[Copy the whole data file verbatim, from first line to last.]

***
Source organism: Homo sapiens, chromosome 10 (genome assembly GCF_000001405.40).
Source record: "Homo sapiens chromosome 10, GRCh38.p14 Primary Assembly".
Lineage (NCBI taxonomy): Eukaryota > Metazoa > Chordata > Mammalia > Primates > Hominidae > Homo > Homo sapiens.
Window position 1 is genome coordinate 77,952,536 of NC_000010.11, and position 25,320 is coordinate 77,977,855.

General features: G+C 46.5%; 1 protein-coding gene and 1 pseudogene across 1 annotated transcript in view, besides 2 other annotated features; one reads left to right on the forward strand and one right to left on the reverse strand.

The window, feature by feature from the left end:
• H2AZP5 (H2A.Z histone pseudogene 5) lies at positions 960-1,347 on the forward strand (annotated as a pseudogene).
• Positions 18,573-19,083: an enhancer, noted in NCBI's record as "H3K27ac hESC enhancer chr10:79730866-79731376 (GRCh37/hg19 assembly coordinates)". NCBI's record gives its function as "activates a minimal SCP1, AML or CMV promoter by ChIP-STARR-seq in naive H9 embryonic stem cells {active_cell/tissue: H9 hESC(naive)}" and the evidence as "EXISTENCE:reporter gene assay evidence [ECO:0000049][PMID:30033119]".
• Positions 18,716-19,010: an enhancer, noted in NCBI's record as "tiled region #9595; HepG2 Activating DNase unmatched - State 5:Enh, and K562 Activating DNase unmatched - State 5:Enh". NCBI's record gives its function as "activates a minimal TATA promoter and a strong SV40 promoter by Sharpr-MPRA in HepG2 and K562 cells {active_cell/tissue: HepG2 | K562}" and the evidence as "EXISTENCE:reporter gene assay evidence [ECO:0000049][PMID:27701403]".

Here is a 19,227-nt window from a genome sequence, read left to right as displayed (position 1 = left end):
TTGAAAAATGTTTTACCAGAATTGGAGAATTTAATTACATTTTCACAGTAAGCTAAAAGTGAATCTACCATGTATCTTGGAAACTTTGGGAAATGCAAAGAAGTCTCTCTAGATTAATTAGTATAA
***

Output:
Source organism: Homo sapiens, chromosome 10 (genome assembly GCF_000001405.40).
Source record: "Homo sapiens chromosome 10, GRCh38.p14 Primary Assembly".
Lineage (NCBI taxonomy): Eukaryota > Metazoa > Chordata > Mammalia > Primates > Hominidae > Homo > Homo sapiens.
Window position 1 is genome coordinate 77,952,536 of NC_000010.11, and position 25,320 is coordinate 77,977,855.

General features: G+C 46.5%; 1 protein-coding gene and 1 pseudogene across 1 annotated transcript in view, besides 2 other annotated features; one reads left to right on the forward strand and one right to left on the reverse strand.

The window, feature by feature from the left end:
• H2AZP5 (H2A.Z histone pseudogene 5) lies at positions 960-1,347 on the forward strand (annotated as a pseudogene).
• Positions 18,573-19,083: an enhancer, noted in NCBI's record as "H3K27ac hESC enhancer chr10:79730866-79731376 (GRCh37/hg19 assembly coordinates)". NCBI's record gives its function as "activates a minimal SCP1, AML or CMV promoter by ChIP-STARR-seq in naive H9 embryonic stem cells {active_cell/tissue: H9 hESC(naive)}" and the evidence as "EXISTENCE:reporter gene assay evidence [ECO:0000049][PMID:30033119]".
• Positions 18,716-19,010: an enhancer, noted in NCBI's record as "tiled region #9595; HepG2 Activating DNase unmatched - State 5:Enh, and K562 Activating DNase unmatched - State 5:Enh". NCBI's record gives its function as "activates a minimal TATA promoter and a strong SV40 promoter by Sharpr-MPRA in HepG2 and K562 cells {active_cell/tissue: HepG2 | K562}" and the evidence as "EXISTENCE:reporter gene assay evidence [ECO:0000049][PMID:27701403]".

Here is a 19,227-nt window from a genome sequence, read left to right as displayed (position 1 = left end):
TTGAAAAATGTTTTACCAGAATTGGAGAATTTAATTACATTTTCACAGTAAGCTAAAAGTGAATCTACCATGTATCTTGGAAACTTTGGGAAATGCAAAGAAGTCTCTCTAGATTAATTAGTATAA